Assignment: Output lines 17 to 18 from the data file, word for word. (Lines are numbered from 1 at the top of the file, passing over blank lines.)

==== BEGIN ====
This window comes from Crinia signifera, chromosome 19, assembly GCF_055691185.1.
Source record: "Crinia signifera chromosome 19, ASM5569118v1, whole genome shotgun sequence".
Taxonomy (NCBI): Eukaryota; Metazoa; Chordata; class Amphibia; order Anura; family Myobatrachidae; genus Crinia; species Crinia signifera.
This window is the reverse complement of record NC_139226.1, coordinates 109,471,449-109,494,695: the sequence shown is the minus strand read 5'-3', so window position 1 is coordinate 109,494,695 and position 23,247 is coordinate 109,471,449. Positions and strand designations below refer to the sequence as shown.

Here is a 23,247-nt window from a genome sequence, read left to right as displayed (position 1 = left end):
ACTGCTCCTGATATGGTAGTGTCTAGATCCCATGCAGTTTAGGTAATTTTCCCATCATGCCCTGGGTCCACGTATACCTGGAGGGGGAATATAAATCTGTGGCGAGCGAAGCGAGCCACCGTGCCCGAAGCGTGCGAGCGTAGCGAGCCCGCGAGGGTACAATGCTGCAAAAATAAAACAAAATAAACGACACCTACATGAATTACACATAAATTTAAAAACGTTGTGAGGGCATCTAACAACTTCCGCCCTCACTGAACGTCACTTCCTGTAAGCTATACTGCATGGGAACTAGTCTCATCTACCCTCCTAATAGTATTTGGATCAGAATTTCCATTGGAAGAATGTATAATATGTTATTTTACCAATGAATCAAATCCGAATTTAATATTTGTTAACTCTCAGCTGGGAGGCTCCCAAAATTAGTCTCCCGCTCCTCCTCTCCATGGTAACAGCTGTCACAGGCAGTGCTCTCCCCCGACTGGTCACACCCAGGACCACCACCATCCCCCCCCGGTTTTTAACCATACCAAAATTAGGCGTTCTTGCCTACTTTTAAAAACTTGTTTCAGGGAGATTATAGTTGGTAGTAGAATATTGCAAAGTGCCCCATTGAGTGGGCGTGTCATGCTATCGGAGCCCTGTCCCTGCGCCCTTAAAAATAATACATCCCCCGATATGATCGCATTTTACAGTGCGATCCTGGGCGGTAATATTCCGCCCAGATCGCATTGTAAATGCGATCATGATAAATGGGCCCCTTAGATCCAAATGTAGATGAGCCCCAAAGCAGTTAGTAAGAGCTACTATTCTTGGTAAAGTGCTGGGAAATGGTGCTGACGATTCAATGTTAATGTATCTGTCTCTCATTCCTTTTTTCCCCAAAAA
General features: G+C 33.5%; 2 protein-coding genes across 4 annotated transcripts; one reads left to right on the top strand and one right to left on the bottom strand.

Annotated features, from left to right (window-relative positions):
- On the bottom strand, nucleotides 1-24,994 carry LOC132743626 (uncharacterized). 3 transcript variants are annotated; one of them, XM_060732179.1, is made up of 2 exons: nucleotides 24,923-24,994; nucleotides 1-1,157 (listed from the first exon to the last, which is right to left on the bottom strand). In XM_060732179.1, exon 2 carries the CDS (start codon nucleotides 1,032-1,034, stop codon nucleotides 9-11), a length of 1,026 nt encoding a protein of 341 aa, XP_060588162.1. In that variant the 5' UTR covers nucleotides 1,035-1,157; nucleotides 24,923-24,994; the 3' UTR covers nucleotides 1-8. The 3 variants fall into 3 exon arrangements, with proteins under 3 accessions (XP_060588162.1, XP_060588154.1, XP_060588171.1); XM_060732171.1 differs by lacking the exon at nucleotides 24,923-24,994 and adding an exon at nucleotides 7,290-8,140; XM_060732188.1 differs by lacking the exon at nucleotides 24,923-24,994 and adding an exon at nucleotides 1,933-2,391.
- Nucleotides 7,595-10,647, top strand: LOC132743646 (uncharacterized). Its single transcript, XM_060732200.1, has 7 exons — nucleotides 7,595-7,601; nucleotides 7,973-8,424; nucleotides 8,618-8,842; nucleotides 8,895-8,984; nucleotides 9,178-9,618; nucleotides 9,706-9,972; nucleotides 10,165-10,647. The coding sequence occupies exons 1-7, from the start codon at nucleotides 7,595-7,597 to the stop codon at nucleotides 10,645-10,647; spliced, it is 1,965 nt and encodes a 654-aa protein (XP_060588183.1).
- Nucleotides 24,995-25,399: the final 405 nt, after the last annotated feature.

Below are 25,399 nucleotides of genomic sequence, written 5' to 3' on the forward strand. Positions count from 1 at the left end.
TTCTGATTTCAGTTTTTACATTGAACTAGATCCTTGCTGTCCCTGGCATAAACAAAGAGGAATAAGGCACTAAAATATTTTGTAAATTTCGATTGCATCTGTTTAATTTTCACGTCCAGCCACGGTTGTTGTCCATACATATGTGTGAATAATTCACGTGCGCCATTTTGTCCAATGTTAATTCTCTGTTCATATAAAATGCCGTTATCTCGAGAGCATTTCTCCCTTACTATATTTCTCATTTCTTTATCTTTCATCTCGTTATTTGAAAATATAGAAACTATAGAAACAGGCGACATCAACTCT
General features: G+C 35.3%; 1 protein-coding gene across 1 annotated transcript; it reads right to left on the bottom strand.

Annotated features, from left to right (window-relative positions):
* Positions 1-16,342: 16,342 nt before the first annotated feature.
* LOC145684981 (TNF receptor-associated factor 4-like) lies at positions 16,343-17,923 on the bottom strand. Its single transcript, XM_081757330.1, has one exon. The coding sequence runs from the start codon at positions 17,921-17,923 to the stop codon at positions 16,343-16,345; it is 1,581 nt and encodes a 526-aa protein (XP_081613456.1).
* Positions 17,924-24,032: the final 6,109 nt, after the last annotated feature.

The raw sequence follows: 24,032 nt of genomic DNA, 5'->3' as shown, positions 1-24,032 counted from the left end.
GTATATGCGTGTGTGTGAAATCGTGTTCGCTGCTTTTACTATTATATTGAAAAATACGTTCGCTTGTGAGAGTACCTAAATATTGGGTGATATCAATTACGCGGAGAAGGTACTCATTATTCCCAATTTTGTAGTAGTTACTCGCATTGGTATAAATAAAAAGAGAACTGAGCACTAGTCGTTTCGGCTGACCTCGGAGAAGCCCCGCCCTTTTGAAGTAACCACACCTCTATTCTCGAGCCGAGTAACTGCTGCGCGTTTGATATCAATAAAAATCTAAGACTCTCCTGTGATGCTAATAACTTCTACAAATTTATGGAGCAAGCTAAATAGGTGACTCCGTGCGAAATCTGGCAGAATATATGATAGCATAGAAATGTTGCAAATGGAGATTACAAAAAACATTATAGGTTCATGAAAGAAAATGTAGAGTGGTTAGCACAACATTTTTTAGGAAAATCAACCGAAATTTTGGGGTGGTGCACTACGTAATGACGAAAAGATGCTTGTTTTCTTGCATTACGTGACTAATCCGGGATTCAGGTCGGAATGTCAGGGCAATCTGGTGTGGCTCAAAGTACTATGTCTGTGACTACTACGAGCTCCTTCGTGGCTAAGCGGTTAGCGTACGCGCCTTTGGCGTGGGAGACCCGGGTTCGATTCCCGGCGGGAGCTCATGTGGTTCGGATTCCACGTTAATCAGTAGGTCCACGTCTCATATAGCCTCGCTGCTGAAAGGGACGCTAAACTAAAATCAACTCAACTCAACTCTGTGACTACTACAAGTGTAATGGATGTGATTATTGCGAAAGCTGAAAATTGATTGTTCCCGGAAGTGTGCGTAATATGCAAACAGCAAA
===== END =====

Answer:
* LOC145684981 (TNF receptor-associated factor 4-like) lies at positions 16,343-17,923 on the bottom strand. Its single transcript, XM_081757330.1, has one exon. The coding sequence runs from the start codon at positions 17,921-17,923 to the stop codon at positions 16,343-16,345; it is 1,581 nt and encodes a 526-aa protein (XP_081613456.1).
* Positions 17,924-24,032: the final 6,109 nt, after the last annotated feature.